August 2020 - August 2023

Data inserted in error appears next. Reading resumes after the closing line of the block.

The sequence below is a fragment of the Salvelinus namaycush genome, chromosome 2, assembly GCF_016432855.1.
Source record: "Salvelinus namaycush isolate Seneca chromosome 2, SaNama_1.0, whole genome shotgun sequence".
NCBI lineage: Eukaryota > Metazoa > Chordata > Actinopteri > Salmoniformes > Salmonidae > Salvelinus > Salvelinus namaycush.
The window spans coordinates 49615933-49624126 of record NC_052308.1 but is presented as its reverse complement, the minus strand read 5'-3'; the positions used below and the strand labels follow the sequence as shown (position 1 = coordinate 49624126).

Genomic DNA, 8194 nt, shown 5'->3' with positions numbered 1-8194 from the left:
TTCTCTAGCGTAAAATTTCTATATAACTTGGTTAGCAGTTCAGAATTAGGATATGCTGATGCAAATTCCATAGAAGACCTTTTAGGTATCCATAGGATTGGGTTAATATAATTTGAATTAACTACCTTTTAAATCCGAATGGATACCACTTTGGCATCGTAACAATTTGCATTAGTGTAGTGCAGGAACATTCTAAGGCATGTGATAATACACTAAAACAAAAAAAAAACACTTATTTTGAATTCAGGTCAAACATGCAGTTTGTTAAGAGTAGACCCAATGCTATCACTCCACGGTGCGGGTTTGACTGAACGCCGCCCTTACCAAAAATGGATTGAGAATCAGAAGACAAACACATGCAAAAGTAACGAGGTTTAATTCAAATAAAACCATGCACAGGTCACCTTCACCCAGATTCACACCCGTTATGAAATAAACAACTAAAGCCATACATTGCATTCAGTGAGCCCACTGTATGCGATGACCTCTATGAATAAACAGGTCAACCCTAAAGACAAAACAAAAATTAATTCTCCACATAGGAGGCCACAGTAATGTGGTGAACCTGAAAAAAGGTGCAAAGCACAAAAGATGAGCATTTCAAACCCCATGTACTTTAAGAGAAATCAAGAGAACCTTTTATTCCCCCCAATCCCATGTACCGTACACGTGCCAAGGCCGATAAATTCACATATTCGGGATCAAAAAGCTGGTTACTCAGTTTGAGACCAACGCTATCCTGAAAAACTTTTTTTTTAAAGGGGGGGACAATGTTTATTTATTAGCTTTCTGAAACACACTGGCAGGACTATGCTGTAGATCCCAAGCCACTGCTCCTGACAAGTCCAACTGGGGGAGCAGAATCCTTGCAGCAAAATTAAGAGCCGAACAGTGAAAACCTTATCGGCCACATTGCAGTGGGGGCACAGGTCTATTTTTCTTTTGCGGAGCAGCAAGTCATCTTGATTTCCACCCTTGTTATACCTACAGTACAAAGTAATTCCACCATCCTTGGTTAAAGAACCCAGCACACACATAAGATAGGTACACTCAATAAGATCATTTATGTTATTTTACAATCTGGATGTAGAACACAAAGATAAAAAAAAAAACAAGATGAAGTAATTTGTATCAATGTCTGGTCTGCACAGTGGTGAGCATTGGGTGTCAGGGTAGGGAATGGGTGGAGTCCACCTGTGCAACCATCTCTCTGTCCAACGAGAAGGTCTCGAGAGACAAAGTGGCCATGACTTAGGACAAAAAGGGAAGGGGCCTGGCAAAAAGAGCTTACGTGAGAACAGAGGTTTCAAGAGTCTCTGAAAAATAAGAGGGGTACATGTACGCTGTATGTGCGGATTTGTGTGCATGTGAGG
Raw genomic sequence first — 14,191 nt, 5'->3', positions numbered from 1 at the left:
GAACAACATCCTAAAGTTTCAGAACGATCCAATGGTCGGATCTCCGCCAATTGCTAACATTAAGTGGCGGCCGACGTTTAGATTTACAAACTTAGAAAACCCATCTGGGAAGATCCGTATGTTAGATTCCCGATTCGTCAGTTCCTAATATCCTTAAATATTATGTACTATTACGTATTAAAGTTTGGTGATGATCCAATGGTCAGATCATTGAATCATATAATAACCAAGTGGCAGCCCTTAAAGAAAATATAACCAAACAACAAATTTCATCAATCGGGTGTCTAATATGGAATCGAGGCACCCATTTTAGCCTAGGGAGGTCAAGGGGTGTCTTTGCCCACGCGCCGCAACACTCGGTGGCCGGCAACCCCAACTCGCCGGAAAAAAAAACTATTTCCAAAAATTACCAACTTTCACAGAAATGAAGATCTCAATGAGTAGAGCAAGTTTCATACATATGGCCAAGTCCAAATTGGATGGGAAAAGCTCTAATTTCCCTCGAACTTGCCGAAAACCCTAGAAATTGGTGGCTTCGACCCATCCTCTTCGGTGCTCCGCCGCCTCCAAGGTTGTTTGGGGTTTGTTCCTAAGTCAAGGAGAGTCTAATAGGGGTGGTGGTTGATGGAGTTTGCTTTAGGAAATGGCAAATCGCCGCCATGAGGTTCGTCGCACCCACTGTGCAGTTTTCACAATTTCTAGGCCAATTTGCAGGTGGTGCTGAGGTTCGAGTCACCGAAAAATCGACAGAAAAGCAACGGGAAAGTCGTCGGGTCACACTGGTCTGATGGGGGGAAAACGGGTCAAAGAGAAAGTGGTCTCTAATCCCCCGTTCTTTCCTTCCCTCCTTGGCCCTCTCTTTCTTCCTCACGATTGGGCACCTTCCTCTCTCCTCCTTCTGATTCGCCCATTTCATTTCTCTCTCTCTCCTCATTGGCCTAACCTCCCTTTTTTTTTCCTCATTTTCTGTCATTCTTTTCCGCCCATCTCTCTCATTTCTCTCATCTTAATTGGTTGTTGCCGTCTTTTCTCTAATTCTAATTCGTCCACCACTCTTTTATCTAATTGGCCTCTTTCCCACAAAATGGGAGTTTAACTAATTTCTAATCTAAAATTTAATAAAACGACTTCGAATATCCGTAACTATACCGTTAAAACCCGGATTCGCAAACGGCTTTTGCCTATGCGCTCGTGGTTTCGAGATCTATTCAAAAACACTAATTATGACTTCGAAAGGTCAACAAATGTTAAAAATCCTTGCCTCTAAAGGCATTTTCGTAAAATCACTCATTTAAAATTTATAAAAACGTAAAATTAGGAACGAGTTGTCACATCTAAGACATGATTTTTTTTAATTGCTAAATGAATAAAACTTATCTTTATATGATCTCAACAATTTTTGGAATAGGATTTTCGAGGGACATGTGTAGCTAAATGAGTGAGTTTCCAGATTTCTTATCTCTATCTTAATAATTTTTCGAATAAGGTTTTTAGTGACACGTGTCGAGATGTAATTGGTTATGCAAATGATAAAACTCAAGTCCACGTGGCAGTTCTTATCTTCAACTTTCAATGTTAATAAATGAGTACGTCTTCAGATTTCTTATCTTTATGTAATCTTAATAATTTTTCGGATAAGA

Suicide is among the leading causes of death for adults with schizophrenia, with risk estimates being over eight times greater than among the general population. While research has largely focused on depression and hopelessness, there is growing support for the role that symptoms of psychosis (e.g. hallucinations) play in suicide risk. Further, this high suicide rate continues to be a major public health concern given the paucity of evidence-based interventions to reduce suicidality in this population. We propose to modify and evaluate the acceptability and preliminary effectiveness of Cognitive Behavioral Suicide Prevention for psychosis (CBSPp), a promising intervention requiring protocol and implementation modifications to increase its utility in community mental health (CMH). The following modifications will be pursued given feedback from clients and providers: 1) modify and shorten treatment; 2) develop a hybrid technology-assisted provider training; and, 3) develop a between-session client text booster. Further innovations will be informed by engagement with stakeholders (clients, staff, providers, directors, and leaders) in CMH to review and gain feedback on the protocol. We will then test acceptability, feasibility, fidelity, and preliminary effectiveness of the modified CBSPp. Accordingly, the study aims to: 1) modify CBSPp for clients with schizophrenia spectrum and other psychotic disorders (SSPD) receiving CMH services, and 2) evaluate the feasibility and preliminary effectiveness of modified CBSPp in a randomized trial in comparison to services-as-usual (SAU). Aim 1 will involve: 1) the development of a hybrid technology-assisted CBSPp provider training, text boosters; 2) in-depth qualitative interviews to evaluate all CBSPp materials and delivery protocol with stakeholders, including 15 adults with SSPD and suicidal ideation and/or attempt (SI/A) within 3 months of screening and 10 CMH staff, providers, directors, and leaders); 3) CBSPp protocol and delivery, hybrid provider training, and text booster modifications with input from an expert panel of scholars; 4) an open pilot trial with 8 clients and 2 providers using modified CBSPp; 5) qualitative interviews with CBSPp delivery providers (n=2) and 5 staff, leaders, and directors in CMH to explore provider experiences and organizational impact of CBSPp implementation at the research site (Washtenaw County Community Mental Health; WCCMH); and, 6) final modifications prior to the Aim 2 trial. Aim 2 will involve a trial to test preliminary effectiveness and implementation of modified CBSPp (versus services as usual; SAU) among adults with SSPD and SI/SA within 3 months of screening (n=60). A 4-wave design will include quantitative assessments at baseline (T1), mid-test (T2), post-test (T3), and follow-up (T4) with in-depth qualitative interviews at T4 for a random sample of adults in the CBSPp group (n=10). Providers (n=8) will be trained to deliver CBSPp and be assessed T1-T4 to evaluate the implementation process, including in-depth qualitative interviews at T4. We will monitor fidelity, acceptability, usability, and feasibility of the modified CBSPp. This proposal is in response to RFA-MH-18-706, Pilot Effectiveness Trials for Treatment, Preventative and Services Interventions, and follows NIMH’s strategic plan to develop ways to tailor existing and new interventions to optimize outcomes (3.2) and test interventions for effectiveness in community practice (3.3).